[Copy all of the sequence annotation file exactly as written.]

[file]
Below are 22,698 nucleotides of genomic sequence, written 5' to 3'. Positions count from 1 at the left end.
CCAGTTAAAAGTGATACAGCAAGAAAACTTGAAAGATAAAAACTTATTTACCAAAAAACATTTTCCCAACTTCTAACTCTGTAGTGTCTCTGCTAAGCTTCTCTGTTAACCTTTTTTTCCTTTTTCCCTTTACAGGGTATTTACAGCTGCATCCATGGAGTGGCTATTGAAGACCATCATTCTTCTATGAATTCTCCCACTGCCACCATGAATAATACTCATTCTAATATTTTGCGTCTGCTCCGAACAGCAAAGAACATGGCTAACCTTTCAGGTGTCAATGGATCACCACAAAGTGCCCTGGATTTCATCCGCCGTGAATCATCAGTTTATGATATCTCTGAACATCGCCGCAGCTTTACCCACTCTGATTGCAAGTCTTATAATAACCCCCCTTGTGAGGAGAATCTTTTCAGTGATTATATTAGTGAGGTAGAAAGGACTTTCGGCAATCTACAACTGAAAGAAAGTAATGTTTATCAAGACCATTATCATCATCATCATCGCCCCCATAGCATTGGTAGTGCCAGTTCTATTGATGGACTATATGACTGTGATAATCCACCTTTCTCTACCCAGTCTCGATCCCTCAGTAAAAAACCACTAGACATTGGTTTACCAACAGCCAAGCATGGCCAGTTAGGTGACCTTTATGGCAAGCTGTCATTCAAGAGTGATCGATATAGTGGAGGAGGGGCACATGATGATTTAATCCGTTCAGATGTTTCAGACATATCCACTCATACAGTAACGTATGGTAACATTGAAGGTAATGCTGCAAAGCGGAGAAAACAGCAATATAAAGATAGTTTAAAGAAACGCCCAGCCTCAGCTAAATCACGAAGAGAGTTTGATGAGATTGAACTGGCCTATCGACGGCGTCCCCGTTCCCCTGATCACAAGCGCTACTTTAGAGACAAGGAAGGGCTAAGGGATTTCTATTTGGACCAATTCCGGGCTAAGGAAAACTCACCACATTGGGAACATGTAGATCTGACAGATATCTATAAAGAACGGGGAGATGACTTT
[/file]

Below are 22,698 nucleotides of genomic sequence, written 5' to 3'. Positions count from 1 at the left end.
CCAGTTAAAAGTGATACAGCAAGAAAACTTGAAAGATAAAAACTTATTTACCAAAAAACATTTTCCCAACTTCTAACTCTGTAGTGTCTCTGCTAAGCTTCTCTGTTAACCTTTTTTTCCTTTTTCCCTTTACAGGGTATTTACAGCTGCATCCATGGAGTGGCTATTGAAGACCATCATTCTTCTATGAATTCTCCCACTGCCACCATGAATAATACTCATTCTAATATTTTGCGTCTGCTCCGAACAGCAAAGAACATGGCTAACCTTTCAGGTGTCAATGGATCACCACAAAGTGCCCTGGATTTCATCCGCCGTGAATCATCAGTTTATGATATCTCTGAACATCGCCGCAGCTTTACCCACTCTGATTGCAAGTCTTATAATAACCCCCCTTGTGAGGAGAATCTTTTCAGTGATTATATTAGTGAGGTAGAAAGGACTTTCGGCAATCTACAACTGAAAGAAAGTAATGTTTATCAAGACCATTATCATCATCATCATCGCCCCCATAGCATTGGTAGTGCCAGTTCTATTGATGGACTATATGACTGTGATAATCCACCTTTCTCTACCCAGTCTCGATCCCTCAGTAAAAAACCACTAGACATTGGTTTACCAACAGCCAAGCATGGCCAGTTAGGTGACCTTTATGGCAAGCTGTCATTCAAGAGTGATCGATATAGTGGAGGAGGGGCACATGATGATTTAATCCGTTCAGATGTTTCAGACATATCCACTCATACAGTAACGTATGGTAACATTGAAGGTAATGCTGCAAAGCGGAGAAAACAGCAATATAAAGATAGTTTAAAGAAACGCCCAGCCTCAGCTAAATCACGAAGAGAGTTTGATGAGATTGAACTGGCCTATCGACGGCGTCCCCGTTCCCCTGATCACAAGCGCTACTTTAGAGACAAGGAAGGGCTAAGGGATTTCTATTTGGACCAATTCCGGGCTAAGGAAAACTCACCACATTGGGAACATGTAGATCTGACAGATATCTATAAAGAACGGGGAGATGACTTT